Corporate Internal Investigations
Corporate Internal Investigations may involve crimes committed either by a business entity or corporation. A corporate crime can also be committed by individuals that may be recognized as being part of the corporation. A corporate crime is the act of its staff and not necessarily be authorized or ratified by its officials but rather that the officials were exercising customary powers on behalf of the corporation. Attorney-client communications are also handled in a specific manner to avoid further problems for an individual and corporations involved in a Corporate Internal Investigation.
When an individual or corporation is involved in a Corporate Internal Investigation it is important to seek legal advice from experienced white collar criminal defense attorney as soon as possible. A civil litigation is sometimes a source of information for the government and can put the company on the government's radar. Contact our experienced NY criminal defense attorneys today at 212-736-3900
Corporate Internal Investigations may encompass a number of charges such money laundering and fraud.
Corporate Internal Investigation schemes range from acts committed by individuals involved in money laundering, fraud, antitrust and securities improprieties, international trade and breaches of the Foreign Corrupt Practices Act, government contracts, health care and environmental crimes.
Some of the crimes that can be related to Corporate Internal Investigations are, but not limited to,
money laundering, bribery, corruption and cybercrime.
In 1909, the United States Supreme Court overruled the common law doctrine of corporate criminal immunity with its landmark decision in New York Central & Hudson Railroad Co. v. United States. Due to this ruling, a corporation may be held liable for the illegal acts of its agents or employees if such acts are committed (1) within the scope of employment, and (2) with an intent to benefit the corporation. These are only some of the laws that require the company to affirmatively conduct an investigation and, if appropriate, make a disclosure:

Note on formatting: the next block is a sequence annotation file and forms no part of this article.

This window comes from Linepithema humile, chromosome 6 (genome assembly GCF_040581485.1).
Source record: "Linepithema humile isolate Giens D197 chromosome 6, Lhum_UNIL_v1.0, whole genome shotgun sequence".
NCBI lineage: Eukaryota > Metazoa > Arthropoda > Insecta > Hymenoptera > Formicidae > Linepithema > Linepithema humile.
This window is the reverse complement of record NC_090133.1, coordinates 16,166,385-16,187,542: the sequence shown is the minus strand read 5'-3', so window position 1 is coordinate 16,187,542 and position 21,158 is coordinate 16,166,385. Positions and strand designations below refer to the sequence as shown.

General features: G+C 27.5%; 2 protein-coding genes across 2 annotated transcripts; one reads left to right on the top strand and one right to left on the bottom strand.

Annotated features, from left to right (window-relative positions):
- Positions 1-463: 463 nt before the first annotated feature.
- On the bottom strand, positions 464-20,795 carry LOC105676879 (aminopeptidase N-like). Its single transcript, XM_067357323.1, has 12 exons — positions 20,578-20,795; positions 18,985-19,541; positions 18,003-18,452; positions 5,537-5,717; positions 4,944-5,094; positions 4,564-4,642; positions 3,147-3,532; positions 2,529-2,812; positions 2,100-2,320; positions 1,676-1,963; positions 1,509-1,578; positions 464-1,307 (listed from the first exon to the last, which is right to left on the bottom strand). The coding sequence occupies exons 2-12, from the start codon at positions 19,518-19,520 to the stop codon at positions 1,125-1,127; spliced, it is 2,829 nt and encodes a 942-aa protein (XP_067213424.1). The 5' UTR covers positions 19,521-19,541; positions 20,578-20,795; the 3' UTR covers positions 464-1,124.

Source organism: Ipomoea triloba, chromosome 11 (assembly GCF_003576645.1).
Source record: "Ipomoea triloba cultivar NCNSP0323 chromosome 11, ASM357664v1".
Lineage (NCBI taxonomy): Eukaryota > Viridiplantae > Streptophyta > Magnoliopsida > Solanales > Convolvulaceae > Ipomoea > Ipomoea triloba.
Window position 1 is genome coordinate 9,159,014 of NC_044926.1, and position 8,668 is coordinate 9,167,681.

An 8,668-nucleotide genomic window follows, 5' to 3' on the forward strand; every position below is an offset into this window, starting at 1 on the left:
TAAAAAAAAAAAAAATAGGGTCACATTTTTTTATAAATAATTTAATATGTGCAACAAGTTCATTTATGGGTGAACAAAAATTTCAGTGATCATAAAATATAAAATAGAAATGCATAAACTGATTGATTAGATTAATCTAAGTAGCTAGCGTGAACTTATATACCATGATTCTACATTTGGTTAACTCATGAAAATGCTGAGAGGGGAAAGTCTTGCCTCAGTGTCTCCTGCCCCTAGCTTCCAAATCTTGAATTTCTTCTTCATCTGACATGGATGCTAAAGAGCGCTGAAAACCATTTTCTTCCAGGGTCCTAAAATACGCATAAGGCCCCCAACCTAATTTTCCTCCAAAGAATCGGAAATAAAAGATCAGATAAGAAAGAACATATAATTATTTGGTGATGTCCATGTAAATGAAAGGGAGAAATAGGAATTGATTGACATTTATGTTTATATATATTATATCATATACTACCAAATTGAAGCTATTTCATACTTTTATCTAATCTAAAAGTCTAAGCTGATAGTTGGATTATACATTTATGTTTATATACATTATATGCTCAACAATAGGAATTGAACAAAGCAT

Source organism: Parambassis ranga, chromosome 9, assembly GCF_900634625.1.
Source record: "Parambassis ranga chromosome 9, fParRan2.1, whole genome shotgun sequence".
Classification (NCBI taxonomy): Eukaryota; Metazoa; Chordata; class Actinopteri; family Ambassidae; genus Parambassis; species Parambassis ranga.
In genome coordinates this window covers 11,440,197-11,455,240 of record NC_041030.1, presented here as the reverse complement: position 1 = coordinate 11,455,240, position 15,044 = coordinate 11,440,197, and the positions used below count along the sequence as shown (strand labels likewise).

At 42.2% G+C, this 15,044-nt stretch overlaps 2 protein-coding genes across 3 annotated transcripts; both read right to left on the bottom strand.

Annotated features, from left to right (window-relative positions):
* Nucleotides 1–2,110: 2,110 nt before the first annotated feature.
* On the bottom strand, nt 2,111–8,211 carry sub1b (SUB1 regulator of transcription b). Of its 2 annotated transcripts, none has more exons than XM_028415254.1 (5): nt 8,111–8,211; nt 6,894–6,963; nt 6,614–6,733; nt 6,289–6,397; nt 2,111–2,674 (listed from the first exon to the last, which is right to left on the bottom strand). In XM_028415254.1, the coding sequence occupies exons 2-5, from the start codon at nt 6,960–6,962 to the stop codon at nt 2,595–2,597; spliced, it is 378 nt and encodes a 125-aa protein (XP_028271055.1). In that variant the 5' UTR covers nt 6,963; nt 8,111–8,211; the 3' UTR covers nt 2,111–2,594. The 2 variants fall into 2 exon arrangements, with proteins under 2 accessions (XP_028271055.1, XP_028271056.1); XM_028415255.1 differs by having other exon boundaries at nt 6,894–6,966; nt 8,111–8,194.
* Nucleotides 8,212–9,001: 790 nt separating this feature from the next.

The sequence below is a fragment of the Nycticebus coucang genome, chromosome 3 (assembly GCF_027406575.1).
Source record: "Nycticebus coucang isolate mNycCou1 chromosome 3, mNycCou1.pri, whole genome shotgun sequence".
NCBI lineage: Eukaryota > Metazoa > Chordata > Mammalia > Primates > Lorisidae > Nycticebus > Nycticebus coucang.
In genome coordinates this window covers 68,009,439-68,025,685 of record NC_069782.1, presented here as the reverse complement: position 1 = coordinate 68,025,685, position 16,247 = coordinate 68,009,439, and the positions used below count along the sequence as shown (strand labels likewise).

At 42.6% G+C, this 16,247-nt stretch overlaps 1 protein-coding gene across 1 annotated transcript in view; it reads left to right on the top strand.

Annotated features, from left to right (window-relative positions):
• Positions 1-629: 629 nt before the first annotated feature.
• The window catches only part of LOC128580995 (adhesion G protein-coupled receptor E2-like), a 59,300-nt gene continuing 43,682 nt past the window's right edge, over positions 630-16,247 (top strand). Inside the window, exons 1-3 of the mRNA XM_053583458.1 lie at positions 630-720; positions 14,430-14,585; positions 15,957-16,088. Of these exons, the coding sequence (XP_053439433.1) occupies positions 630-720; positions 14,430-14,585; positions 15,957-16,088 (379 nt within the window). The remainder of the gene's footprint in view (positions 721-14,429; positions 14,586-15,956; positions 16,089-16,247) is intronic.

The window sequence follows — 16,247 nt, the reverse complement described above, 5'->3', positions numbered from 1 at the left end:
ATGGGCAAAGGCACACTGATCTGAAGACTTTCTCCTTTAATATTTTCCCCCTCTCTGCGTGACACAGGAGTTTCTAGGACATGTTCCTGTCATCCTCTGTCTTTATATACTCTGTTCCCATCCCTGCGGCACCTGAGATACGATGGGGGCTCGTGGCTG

• The Sarbanes Oxley Act
• Security and Exchange Commission (SEC) Guidelines
• Financial Industry Regulatory Authority (FINRA) Guidance Regarding Credit for Extraordinary Cooperation (Notice 08-07) and Sanctions Guidelines
• The Federal and state False Claims Acts
• The Foreign Corrupt Practices Act (FCPA)
• Federal and state Equal Employment Opportunity laws
• Wage and hour statutes.
The penalties and punishment for individuals and corporations found to be guilty of white collar crimes can be substantial. They can include imprisonment, sanctions, loss of professional license and heavy fines awarded to whistleblowers.
There are various defenses available to violations that may be discovered in a Corporate Internal Investigation. They are dependent on the alleged violations and actions by an individual during the Corporate Internal Investigation.
Corporations are subject to civil enforcement and criminal prosecution under a wide array of federal and state laws, including the Sherman Antitrust Act, the Federal False Claims Act, the Wire and Mail Fraud Acts, the Foreign Corrupt Practices Act, and securities, environmental and employment laws.
Reported on the IRS website, “On Feb. 27, 2014, in Boise, Idaho, Elaine Martin, of Meridian, Idaho, the former president and majority stockholder of MarCon, Inc., was sentenced to 84 months in prison, three years of supervised release and ordered to pay $98,825 in restitution to the IRS and $32,575 to the Idaho Disadvantaged Business Enterprise (DBE) Program. Martin was convicted by a federal jury on Sept. 19, 2013, on 22 criminal counts, including filing false individual and corporate tax returns, conspiracy to defraud the United States, wire fraud, mail fraud, false statement, interstate transportation of property taken by fraud, conspiracy to obstruct justice and obstruction of justice.”
If you are facing a Corporate Internal Investigation, a government investigation or some other enterprise corruption violation, you need to speak with a white collar defense attorney who can explain what to expect and will aggressively defend you to get the best possible result. The Blanch Law Firm has been fighting for our clients’ freedom for years. Contact our expert New York criminal defense attorneys today by calling 212-736-3900